Friday, July 25, 2008

BIG CITY COPS PUSH POT ARRESTS TO UP THEIR STATS

Jacob Sullum, Reason - New Orleans City Business reports that Orleans Parish District Attorney Keva Landrum-Johnson has instituted a new policy of charging minor marijuana offenders with felonies if they have prior convictions. Under state law, possessing a small amount of marijuana is a misdemeanor that can result in a jail sentence of up to six months but is typically punished by a small fine. Subsequent offenses can be treated as felonies, punishable by up to five years in prison for a second offense and up to 20 years for a third offense. But Landrum-Johnson's predecessors routinely exercised their discretion to treat such offenses as misdemeanors. The new D.A. has reversed that policy so she can rack up felony prosecutions and demonstrate her tough-on-crime credentials. . .

The resulting impact has clogged the courts with non-violent, petty offenses, drained the resources of the criminal justice system and damaged low-income African-American communities. . .

Nearly all of the people facing felony charges for smoking pot are black and poor, because, as everyone knows, virtually no middle-class white people smoke pot. One defendant cited by the paper is a man who was "arrested once before as a teenager 20 years ago" and since then "has married, raised a family and kept out of trouble." Now he may have to spend the money he saved for his son's college tuition on legal expenses.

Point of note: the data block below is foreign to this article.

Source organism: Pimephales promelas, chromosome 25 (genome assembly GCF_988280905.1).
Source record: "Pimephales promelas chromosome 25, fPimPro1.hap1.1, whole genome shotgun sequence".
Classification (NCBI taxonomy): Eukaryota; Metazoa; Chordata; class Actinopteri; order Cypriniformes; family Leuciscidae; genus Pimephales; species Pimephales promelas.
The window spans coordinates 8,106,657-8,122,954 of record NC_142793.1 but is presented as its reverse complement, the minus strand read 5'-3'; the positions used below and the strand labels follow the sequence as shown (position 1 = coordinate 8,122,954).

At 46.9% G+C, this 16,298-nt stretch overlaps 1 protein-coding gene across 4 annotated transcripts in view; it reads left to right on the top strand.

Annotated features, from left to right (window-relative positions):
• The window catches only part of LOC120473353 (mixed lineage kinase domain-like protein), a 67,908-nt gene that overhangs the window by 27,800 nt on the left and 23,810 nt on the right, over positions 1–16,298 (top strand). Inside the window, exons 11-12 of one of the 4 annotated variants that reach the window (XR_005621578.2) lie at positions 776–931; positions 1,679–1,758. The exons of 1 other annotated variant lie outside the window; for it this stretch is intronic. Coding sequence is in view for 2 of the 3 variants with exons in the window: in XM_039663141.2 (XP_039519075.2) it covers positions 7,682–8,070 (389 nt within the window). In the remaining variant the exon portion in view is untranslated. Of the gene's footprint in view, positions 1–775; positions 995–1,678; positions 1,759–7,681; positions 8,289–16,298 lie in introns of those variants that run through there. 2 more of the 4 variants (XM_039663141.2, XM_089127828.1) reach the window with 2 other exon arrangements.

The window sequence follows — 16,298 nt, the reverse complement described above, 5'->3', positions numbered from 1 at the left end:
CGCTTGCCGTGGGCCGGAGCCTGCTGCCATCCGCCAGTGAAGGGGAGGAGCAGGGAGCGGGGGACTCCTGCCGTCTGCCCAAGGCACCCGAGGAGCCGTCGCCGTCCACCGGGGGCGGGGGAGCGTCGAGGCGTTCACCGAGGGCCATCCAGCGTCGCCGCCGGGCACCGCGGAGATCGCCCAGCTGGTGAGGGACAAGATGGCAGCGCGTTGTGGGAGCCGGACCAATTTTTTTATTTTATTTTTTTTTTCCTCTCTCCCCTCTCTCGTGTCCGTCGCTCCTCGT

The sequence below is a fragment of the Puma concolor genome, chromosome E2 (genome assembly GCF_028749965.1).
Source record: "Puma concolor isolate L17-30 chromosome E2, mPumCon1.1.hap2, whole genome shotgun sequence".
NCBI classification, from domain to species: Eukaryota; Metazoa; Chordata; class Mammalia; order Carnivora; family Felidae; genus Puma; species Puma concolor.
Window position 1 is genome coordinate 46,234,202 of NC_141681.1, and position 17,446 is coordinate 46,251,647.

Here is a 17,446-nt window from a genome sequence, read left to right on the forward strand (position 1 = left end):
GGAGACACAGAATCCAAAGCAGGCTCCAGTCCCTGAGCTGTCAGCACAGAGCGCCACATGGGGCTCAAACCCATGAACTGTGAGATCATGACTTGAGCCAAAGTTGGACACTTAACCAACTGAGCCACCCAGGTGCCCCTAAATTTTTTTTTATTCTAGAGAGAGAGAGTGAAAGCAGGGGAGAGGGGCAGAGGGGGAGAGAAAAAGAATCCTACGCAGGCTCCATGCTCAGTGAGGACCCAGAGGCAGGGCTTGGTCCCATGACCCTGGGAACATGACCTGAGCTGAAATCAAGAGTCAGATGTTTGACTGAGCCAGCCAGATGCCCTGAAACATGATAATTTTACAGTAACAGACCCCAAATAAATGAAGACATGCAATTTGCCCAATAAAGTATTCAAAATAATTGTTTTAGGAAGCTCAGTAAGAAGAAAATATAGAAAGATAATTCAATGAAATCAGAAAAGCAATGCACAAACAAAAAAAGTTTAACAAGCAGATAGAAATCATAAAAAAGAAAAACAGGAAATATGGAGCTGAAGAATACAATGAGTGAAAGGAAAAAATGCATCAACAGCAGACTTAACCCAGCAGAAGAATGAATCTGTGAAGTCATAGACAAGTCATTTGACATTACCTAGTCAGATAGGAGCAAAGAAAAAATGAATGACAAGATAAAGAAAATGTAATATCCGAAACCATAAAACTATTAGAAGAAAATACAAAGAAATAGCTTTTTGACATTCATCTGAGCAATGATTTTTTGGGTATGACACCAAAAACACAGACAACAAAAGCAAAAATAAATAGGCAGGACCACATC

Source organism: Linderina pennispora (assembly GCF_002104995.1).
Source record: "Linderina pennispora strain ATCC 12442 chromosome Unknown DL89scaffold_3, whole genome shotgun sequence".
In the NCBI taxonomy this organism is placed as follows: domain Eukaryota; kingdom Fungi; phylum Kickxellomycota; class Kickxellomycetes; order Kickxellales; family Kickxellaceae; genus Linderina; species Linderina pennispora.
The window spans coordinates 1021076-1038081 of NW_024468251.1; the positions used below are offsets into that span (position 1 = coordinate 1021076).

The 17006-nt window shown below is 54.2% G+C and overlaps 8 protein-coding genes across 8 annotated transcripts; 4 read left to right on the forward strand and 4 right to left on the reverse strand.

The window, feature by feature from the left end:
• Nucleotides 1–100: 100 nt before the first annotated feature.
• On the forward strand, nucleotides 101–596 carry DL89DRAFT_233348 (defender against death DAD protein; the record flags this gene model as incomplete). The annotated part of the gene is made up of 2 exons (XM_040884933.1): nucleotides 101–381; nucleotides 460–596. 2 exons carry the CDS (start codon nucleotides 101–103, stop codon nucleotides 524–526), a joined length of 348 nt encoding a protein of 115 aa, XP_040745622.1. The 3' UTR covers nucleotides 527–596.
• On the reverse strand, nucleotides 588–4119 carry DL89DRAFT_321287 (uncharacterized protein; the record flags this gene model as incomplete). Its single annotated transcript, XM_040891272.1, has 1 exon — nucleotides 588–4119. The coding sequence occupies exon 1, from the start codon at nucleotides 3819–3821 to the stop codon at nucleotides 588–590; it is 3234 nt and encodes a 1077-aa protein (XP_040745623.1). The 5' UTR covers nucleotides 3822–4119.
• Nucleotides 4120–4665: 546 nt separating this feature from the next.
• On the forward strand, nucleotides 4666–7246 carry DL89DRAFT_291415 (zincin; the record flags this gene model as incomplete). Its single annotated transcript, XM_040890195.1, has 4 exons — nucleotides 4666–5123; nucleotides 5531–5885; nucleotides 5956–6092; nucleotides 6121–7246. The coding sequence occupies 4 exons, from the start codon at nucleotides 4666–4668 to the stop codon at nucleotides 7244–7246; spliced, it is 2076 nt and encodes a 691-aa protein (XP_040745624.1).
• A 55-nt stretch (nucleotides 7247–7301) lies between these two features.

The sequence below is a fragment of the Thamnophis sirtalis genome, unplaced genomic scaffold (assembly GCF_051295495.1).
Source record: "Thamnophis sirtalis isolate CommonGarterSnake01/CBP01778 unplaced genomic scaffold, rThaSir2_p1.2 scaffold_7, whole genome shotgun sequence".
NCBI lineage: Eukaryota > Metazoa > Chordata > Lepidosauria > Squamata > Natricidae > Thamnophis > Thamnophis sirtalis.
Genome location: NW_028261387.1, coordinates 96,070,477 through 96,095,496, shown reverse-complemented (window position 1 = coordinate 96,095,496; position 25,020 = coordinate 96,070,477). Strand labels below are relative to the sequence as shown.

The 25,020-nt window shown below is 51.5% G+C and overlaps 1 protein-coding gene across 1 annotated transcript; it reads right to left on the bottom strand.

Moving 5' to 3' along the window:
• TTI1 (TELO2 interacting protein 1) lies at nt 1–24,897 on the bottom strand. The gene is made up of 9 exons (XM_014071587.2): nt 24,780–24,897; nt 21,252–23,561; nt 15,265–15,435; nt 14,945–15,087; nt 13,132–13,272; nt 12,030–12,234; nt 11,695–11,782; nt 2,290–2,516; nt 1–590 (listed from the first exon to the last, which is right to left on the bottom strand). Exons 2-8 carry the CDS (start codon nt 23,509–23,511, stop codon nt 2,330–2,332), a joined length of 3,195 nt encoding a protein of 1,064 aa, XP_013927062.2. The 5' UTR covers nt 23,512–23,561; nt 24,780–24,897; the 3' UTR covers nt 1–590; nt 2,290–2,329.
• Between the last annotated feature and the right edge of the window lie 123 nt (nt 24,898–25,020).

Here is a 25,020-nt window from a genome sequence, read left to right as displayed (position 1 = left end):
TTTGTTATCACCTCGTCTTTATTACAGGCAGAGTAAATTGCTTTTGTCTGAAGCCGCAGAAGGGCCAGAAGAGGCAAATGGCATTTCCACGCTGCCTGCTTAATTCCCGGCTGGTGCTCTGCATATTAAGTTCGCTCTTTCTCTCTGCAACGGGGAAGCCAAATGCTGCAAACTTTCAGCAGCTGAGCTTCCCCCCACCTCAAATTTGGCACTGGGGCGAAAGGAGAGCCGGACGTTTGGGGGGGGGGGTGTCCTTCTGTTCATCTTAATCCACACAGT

Also . . .

In 2001, shortly before Michael Bloomberg became a candidate for mayor of New York, an interviewer asked him if he'd ever smoked marijuana. "You bet I did," he said, "and I enjoyed it."

Yet as mayor, Bloomberg has presided over what a recent report from the New York Civil Liberties Union calls a "marijuana arrest crusade," seeking to punish pot smokers for an activity he enjoyed with impunity. This little-noticed crackdown, which began under Rudy Giuliani, has disproportionately affected young black and Hispanic men, engendering resentment, distrust of the police, and disrespect for the law.

"From 1997 to 2006," sociologist Harry Levine and drug policy activist Deborah Small note in the NYCLU report, "the New York City Police Department arrested and jailed more than 353,000 people simply for possessing small amounts of marijuana. This was eleven times more marijuana arrests than in the previous decade."

Based on their analysis of arrest data and their interviews with police, arrestees, and public defenders, Levine and Small conclude that the pot busts are largely a byproduct of the NYPD's aggressive "stop and frisk" tactics. The U.S. Supreme Court has ruled that police may briefly detain people they suspect of involvement in criminal activity and, as a precautionary measure, pat them down for weapons. Taking advantage of this Fourth Amendment loophole, New York City police stopped and frisked people more than half a million times in 2006.

In the vast majority of cases, these stops do not result in arrests. But sometimes people are carrying small amounts of marijuana. Since police cannot legally search for drugs without probable cause, Levine and Small found, they typically trick or intimidate people into revealing their pot, at which point they can be arrested.

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